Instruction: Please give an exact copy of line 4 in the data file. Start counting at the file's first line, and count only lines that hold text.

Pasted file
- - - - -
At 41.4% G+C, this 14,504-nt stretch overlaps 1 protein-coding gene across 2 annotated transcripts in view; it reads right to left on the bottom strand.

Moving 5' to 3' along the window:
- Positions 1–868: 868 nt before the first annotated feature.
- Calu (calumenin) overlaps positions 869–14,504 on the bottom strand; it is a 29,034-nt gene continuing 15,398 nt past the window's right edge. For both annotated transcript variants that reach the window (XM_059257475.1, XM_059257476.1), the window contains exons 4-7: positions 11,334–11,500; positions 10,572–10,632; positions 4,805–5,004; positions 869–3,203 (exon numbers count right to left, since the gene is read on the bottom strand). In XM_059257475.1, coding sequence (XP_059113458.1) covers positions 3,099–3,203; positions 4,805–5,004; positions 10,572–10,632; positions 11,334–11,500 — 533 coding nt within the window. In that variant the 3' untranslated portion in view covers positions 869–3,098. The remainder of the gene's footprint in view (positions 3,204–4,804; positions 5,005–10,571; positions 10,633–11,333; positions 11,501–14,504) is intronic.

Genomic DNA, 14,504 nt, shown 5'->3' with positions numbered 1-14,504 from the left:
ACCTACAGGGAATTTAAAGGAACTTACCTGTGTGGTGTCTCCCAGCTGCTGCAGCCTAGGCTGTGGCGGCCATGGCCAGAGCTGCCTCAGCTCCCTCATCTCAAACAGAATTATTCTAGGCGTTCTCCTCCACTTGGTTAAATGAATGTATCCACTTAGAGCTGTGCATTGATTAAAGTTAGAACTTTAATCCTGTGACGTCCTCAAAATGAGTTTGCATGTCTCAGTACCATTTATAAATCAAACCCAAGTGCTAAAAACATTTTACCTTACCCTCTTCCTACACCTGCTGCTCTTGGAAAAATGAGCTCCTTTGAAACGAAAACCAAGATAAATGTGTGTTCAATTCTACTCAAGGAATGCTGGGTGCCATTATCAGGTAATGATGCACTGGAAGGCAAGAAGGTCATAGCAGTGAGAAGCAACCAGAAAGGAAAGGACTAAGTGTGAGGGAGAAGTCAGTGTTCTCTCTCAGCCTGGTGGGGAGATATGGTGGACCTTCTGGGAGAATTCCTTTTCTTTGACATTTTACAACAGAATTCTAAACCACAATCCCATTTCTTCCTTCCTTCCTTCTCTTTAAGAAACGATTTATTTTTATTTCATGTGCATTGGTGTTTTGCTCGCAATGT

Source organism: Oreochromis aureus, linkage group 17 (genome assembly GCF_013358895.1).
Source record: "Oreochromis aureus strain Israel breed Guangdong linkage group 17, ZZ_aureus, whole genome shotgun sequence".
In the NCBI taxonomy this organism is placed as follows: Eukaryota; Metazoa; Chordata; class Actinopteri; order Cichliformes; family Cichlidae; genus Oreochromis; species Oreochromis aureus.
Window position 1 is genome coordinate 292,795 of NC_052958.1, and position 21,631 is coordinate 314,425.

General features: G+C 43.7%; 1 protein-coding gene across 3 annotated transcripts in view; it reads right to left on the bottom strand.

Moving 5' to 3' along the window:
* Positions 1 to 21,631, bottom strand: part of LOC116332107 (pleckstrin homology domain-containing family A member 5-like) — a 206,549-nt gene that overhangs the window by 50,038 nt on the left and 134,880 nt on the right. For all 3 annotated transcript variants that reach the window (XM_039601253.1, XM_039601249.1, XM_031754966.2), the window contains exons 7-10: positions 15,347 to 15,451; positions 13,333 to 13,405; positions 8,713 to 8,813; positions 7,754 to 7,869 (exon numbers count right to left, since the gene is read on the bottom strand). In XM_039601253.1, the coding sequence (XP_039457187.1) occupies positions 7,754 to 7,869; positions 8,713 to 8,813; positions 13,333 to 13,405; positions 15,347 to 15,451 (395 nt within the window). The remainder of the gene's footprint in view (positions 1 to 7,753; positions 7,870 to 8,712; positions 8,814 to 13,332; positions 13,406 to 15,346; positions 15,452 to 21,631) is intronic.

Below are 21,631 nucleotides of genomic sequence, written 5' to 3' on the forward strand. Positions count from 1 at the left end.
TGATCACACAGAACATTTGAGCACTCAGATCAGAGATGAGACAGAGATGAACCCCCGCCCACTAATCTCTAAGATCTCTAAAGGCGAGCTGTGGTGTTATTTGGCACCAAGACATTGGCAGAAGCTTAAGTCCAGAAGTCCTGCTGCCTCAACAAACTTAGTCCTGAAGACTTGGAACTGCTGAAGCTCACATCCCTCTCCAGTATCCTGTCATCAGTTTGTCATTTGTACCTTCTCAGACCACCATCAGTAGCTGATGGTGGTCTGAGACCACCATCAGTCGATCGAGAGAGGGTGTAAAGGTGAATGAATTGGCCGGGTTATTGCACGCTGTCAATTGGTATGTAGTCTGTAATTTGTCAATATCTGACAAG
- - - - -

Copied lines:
- Calu (calumenin) overlaps positions 869–14,504 on the bottom strand; it is a 29,034-nt gene continuing 15,398 nt past the window's right edge. For both annotated transcript variants that reach the window (XM_059257475.1, XM_059257476.1), the window contains exons 4-7: positions 11,334–11,500; positions 10,572–10,632; positions 4,805–5,004; positions 869–3,203 (exon numbers count right to left, since the gene is read on the bottom strand). In XM_059257475.1, coding sequence (XP_059113458.1) covers positions 3,099–3,203; positions 4,805–5,004; positions 10,572–10,632; positions 11,334–11,500 — 533 coding nt within the window. In that variant the 3' untranslated portion in view covers positions 869–3,098. The remainder of the gene's footprint in view (positions 3,204–4,804; positions 5,005–10,571; positions 10,633–11,333; positions 11,501–14,504) is intronic.